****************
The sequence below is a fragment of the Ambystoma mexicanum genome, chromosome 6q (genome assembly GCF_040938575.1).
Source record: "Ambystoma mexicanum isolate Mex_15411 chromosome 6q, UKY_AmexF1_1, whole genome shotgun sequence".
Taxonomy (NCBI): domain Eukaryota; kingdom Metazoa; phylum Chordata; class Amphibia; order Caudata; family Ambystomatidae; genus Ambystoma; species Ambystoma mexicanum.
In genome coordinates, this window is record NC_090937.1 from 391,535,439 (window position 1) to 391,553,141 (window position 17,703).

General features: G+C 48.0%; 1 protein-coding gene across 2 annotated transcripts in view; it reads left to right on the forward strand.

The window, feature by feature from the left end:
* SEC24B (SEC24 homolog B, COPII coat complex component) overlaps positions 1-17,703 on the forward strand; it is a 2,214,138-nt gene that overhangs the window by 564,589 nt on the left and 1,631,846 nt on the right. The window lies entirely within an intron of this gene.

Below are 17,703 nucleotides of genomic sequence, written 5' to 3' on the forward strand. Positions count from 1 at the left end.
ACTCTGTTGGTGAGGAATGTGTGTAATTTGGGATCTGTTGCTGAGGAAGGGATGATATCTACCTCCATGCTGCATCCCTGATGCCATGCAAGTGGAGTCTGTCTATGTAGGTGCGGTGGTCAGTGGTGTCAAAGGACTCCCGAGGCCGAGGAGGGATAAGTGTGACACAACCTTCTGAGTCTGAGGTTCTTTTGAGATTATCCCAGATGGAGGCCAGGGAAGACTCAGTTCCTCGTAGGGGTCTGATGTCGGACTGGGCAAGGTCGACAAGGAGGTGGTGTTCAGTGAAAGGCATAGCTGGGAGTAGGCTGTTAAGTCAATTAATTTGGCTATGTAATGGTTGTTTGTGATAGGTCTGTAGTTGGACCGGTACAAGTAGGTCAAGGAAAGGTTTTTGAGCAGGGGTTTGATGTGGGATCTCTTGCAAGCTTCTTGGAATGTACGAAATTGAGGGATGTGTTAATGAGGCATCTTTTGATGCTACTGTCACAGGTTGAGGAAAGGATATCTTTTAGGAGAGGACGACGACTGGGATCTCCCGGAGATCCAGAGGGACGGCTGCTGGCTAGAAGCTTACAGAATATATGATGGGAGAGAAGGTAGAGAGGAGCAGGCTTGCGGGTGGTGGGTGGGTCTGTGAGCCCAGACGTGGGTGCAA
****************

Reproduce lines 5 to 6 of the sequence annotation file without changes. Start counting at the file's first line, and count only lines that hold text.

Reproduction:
General features: G+C 48.0%; 1 protein-coding gene across 2 annotated transcripts in view; it reads left to right on the forward strand.

The window, feature by feature from the left end: